Let’s talk bandwidth

The name of the game with the Pentium 4 has always been bandwidth and until now we’ve never been able to challenge that assumption.  The Pentium 4 was introduced with Intel’s own 850 chipset platform which only supported a dual channel RDRAM memory interface.  If Intel had it their way, all of the Pentium 4 solutions offered would be RDRAM based from the entry level platforms to the highest end.  The reality of the market has prevented Intel from doing this and has forced them to consider SDRAM as a solution for the lower price points. 

There is good reason for Intel to want to stick with the dual channel RDRAM solution that the i850 chipset offers.  With PC800 RDRAM, the two 16-bit RDRAM channels offer a combined peak bandwidth of 3.2GB/s.  This is exactly the same amount of bandwidth that the Pentium 4’s 64-bit quad-pumped 100MHz FSB offers to the processor.  In theory, an equal match of FSB and memory bandwidth would eliminate any bandwidth bottlenecks that could arise thus allowing the CPU to run at its full potential.  Another part of this theory of how bandwidth effects CPU performance is that as CPU speed increases, its dependency on a higher bandwidth memory bus will increase since it will be processing/requesting more data at any given time.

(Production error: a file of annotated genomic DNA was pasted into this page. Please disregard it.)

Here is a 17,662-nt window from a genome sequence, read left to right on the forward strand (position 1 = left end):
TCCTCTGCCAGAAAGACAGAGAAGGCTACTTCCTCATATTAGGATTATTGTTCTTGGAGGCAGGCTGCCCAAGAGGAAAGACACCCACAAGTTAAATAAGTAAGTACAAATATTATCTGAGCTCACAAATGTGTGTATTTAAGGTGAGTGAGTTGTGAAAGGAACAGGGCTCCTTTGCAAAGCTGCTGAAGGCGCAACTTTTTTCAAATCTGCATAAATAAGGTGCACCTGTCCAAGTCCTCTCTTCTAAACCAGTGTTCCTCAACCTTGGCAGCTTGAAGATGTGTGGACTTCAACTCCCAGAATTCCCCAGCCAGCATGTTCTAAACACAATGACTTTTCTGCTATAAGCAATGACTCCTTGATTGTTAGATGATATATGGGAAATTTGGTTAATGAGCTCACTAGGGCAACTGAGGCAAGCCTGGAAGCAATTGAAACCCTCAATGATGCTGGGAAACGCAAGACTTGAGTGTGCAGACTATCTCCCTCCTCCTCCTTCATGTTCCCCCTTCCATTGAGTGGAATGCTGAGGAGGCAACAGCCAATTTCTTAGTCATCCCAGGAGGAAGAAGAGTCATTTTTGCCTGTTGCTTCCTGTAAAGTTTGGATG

With that said, how much is enough?  Obviously any more than 3.2GB/s isn’t going to give your CPU much of a performance increase.  The V-Link connection to the South Bridge and the AGP 4X controller will eat up a bit of the 3.2GB/s of memory bandwidth but exactly how much is very difficult to determine.  From what we’ve seen, the amount that they consume at this point is very limited. 

On the SDRAM side of things, PC133 SDRAM is obviously not enough as it can only deliver 1.06GB/s of memory bandwidth.  Even for today’s Athlon platforms PC133 SDRAM can be limiting although not nearly as much as with the Pentium 4. 

Otherwise known as PC1600 DDR SDRAM, DDR200 SDRAM offers a bit more bandwidth at 1.6GB/s but that’s still only half of what a dual channel PC800 platform offers.

The obvious and most competitive solution to the dual channel RDRAM of Intel’s 850 chipset is DDR266/PC2100 DDR SDRAM.  A single DDR266 channel offers 2.1GB/s of bandwidth.  This is currently as close as you’re going to get to the 3.2GB/s that RDRAM has been able to give the Pentium 4.

The P4X266 The Board and its competitors

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